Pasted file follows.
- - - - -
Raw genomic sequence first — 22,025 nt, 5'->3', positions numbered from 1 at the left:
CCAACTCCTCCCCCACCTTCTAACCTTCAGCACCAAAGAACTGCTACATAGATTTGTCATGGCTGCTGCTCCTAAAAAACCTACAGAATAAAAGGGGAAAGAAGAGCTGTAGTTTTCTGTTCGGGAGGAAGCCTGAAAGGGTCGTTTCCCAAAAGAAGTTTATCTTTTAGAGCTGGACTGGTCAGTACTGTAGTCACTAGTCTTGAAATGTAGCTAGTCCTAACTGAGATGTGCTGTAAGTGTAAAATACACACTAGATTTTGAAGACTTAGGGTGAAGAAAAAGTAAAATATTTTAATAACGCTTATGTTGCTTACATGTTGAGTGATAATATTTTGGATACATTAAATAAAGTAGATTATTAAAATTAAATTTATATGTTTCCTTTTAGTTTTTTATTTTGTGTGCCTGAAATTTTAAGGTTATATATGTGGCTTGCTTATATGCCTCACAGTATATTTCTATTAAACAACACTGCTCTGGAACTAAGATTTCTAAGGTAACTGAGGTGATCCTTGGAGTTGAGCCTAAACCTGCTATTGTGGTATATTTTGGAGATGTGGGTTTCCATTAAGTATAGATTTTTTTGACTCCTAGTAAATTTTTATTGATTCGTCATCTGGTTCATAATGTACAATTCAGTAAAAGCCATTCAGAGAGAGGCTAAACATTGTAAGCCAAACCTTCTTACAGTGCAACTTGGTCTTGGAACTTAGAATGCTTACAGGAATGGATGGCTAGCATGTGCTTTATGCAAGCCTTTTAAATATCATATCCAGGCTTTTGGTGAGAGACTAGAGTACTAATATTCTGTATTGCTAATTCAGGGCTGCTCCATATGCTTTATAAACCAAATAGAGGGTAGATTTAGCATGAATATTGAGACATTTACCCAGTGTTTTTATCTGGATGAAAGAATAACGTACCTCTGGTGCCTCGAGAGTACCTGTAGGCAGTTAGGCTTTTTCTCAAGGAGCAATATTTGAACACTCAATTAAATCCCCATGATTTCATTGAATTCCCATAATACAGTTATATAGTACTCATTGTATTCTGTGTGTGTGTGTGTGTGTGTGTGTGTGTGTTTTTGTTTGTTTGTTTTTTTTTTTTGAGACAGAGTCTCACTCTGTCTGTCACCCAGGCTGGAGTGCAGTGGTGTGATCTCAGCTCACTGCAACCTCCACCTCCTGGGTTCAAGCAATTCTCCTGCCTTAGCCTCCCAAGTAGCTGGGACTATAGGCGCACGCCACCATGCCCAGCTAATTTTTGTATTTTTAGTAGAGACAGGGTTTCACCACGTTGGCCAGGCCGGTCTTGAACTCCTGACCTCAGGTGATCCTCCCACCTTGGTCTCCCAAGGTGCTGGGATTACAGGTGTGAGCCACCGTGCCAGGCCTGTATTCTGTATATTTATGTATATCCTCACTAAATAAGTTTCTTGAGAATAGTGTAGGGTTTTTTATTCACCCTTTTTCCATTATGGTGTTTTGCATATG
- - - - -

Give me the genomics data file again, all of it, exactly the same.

Raw genomic sequence first — 22,025 nt, 5'->3', positions numbered from 1 at the left:
CCAACTCCTCCCCCACCTTCTAACCTTCAGCACCAAAGAACTGCTACATAGATTTGTCATGGCTGCTGCTCCTAAAAAACCTACAGAATAAAAGGGGAAAGAAGAGCTGTAGTTTTCTGTTCGGGAGGAAGCCTGAAAGGGTCGTTTCCCAAAAGAAGTTTATCTTTTAGAGCTGGACTGGTCAGTACTGTAGTCACTAGTCTTGAAATGTAGCTAGTCCTAACTGAGATGTGCTGTAAGTGTAAAATACACACTAGATTTTGAAGACTTAGGGTGAAGAAAAAGTAAAATATTTTAATAACGCTTATGTTGCTTACATGTTGAGTGATAATATTTTGGATACATTAAATAAAGTAGATTATTAAAATTAAATTTATATGTTTCCTTTTAGTTTTTTATTTTGTGTGCCTGAAATTTTAAGGTTATATATGTGGCTTGCTTATATGCCTCACAGTATATTTCTATTAAACAACACTGCTCTGGAACTAAGATTTCTAAGGTAACTGAGGTGATCCTTGGAGTTGAGCCTAAACCTGCTATTGTGGTATATTTTGGAGATGTGGGTTTCCATTAAGTATAGATTTTTTTGACTCCTAGTAAATTTTTATTGATTCGTCATCTGGTTCATAATGTACAATTCAGTAAAAGCCATTCAGAGAGAGGCTAAACATTGTAAGCCAAACCTTCTTACAGTGCAACTTGGTCTTGGAACTTAGAATGCTTACAGGAATGGATGGCTAGCATGTGCTTTATGCAAGCCTTTTAAATATCATATCCAGGCTTTTGGTGAGAGACTAGAGTACTAATATTCTGTATTGCTAATTCAGGGCTGCTCCATATGCTTTATAAACCAAATAGAGGGTAGATTTAGCATGAATATTGAGACATTTACCCAGTGTTTTTATCTGGATGAAAGAATAACGTACCTCTGGTGCCTCGAGAGTACCTGTAGGCAGTTAGGCTTTTTCTCAAGGAGCAATATTTGAACACTCAATTAAATCCCCATGATTTCATTGAATTCCCATAATACAGTTATATAGTACTCATTGTATTCTGTGTGTGTGTGTGTGTGTGTGTGTGTGTGTTTTTGTTTGTTTGTTTTTTTTTTTTGAGACAGAGTCTCACTCTGTCTGTCACCCAGGCTGGAGTGCAGTGGTGTGATCTCAGCTCACTGCAACCTCCACCTCCTGGGTTCAAGCAATTCTCCTGCCTTAGCCTCCCAAGTAGCTGGGACTATAGGCGCACGCCACCATGCCCAGCTAATTTTTGTATTTTTAGTAGAGACAGGGTTTCACCACGTTGGCCAGGCCGGTCTTGAACTCCTGACCTCAGGTGATCCTCCCACCTTGGTCTCCCAAGGTGCTGGGATTACAGGTGTGAGCCACCGTGCCAGGCCTGTATTCTGTATATTTATGTATATCCTCACTAAATAAGTTTCTTGAGAATAGTGTAGGGTTTTTTATTCACCCTTTTTCCATTATGGTGTTTTGCATATG